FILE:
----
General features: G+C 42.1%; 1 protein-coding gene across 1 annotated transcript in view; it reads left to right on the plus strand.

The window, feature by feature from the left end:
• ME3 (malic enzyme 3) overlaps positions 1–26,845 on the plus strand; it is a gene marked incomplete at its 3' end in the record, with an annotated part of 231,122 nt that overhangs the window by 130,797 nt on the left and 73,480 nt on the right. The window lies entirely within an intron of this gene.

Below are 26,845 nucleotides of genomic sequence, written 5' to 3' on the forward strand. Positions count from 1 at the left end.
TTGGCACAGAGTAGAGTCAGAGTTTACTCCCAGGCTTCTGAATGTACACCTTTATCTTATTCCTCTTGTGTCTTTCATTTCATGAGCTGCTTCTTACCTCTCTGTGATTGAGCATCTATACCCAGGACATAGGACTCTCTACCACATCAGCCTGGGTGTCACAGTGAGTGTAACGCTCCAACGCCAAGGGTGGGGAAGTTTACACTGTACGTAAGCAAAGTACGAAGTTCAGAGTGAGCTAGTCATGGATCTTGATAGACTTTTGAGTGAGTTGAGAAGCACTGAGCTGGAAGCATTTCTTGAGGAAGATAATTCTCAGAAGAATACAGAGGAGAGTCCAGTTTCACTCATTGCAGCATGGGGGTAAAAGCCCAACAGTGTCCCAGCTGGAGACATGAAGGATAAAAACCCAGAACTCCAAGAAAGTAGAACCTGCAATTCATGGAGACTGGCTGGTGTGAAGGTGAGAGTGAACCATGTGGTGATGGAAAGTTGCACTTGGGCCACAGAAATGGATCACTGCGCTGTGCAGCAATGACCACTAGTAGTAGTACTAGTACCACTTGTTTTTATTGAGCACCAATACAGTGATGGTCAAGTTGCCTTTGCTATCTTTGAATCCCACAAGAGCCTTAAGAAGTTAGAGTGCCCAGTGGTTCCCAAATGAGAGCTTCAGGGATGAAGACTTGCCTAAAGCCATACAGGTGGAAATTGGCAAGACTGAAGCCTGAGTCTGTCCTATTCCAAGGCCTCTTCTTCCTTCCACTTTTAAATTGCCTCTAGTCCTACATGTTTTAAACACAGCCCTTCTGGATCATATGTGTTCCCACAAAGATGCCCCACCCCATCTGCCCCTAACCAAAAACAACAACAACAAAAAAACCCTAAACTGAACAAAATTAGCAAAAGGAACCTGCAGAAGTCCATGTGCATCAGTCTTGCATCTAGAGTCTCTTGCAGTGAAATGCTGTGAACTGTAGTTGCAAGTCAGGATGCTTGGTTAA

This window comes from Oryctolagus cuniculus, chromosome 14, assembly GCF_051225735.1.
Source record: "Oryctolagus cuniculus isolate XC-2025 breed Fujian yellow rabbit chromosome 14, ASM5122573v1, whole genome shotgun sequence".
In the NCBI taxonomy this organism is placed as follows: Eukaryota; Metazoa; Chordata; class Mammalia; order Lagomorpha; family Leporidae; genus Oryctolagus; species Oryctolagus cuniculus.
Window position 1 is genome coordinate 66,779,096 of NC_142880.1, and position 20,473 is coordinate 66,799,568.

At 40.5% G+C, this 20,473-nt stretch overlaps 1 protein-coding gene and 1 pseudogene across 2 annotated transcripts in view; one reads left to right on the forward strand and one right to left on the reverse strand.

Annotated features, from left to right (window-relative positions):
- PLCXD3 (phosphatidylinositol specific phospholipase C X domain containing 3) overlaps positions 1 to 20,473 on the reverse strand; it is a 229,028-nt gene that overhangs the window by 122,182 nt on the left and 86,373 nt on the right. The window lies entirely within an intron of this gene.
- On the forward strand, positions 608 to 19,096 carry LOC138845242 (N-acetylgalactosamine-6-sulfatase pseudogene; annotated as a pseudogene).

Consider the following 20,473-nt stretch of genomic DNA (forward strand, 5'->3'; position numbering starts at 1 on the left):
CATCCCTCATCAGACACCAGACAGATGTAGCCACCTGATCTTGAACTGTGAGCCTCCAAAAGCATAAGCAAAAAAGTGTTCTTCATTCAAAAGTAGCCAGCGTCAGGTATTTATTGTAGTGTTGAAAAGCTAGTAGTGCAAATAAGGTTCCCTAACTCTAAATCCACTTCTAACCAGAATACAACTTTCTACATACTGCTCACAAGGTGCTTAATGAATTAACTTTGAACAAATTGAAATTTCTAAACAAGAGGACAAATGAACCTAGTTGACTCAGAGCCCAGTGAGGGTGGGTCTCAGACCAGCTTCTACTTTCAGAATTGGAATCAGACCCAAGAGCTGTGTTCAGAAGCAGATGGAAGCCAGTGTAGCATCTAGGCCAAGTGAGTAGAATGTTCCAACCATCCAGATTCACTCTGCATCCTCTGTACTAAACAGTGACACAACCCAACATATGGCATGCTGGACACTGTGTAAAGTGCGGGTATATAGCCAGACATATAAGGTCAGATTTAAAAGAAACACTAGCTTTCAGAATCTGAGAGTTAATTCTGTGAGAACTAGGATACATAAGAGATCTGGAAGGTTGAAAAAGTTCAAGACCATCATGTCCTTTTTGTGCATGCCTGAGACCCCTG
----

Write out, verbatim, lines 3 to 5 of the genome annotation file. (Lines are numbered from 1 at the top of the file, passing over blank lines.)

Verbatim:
• ME3 (malic enzyme 3) overlaps positions 1–26,845 on the plus strand; it is a gene marked incomplete at its 3' end in the record, with an annotated part of 231,122 nt that overhangs the window by 130,797 nt on the left and 73,480 nt on the right. The window lies entirely within an intron of this gene.

Below are 26,845 nucleotides of genomic sequence, written 5' to 3' on the forward strand. Positions count from 1 at the left end.
TTGGCACAGAGTAGAGTCAGAGTTTACTCCCAGGCTTCTGAATGTACACCTTTATCTTATTCCTCTTGTGTCTTTCATTTCATGAGCTGCTTCTTACCTCTCTGTGATTGAGCATCTATACCCAGGACATAGGACTCTCTACCACATCAGCCTGGGTGTCACAGTGAGTGTAACGCTCCAACGCCAAGGGTGGGGAAGTTTACACTGTACGTAAGCAAAGTACGAAGTTCAGAGTGAGCTAGTCATGGATCTTGATAGACTTTTGAGTGAGTTGAGAAGCACTGAGCTGGAAGCATTTCTTGAGGAAGATAATTCTCAGAAGAATACAGAGGAGAGTCCAGTTTCACTCATTGCAGCATGGGGGTAAAAGCCCAACAGTGTCCCAGCTGGAGACATGAAGGATAAAAACCCAGAACTCCAAGAAAGTAGAACCTGCAATTCATGGAGACTGGCTGGTGTGAAGGTGAGAGTGAACCATGTGGTGATGGAAAGTTGCACTTGGGCCACAGAAATGGATCACTGCGCTGTGCAGCAATGACCACTAGTAGTAGTACTAGTACCACTTGTTTTTATTGAGCACCAATACAGTGATGGTCAAGTTGCCTTTGCTATCTTTGAATCCCACAAGAGCCTTAAGAAGTTAGAGTGCCCAGTGGTTCCCAAATGAGAGCTTCAGGGATGAAGACTTGCCTAAAGCCATACAGGTGGAAATTGGCAAGACTGAAGCCTGAGTCTGTCCTATTCCAAGGCCTCTTCTTCCTTCCACTTTTAAATTGCCTCTAGTCCTACATGTTTTAAACACAGCCCTTCTGGATCATATGTGTTCCCACAAAGATGCCCCACCCCATCTGCCCCTAACCAAAAACAACAACAACAAAAAAACCCTAAACTGAACAAAATTAGCAAAAGGAACCTGCAGAAGTCCATGTGCATCAGTCTTGCATCTAGAGTCTCTTGCAGTGAAATGCTGTGAACTGTAGTTGCAAGTCAGGATGCTTGGTTAA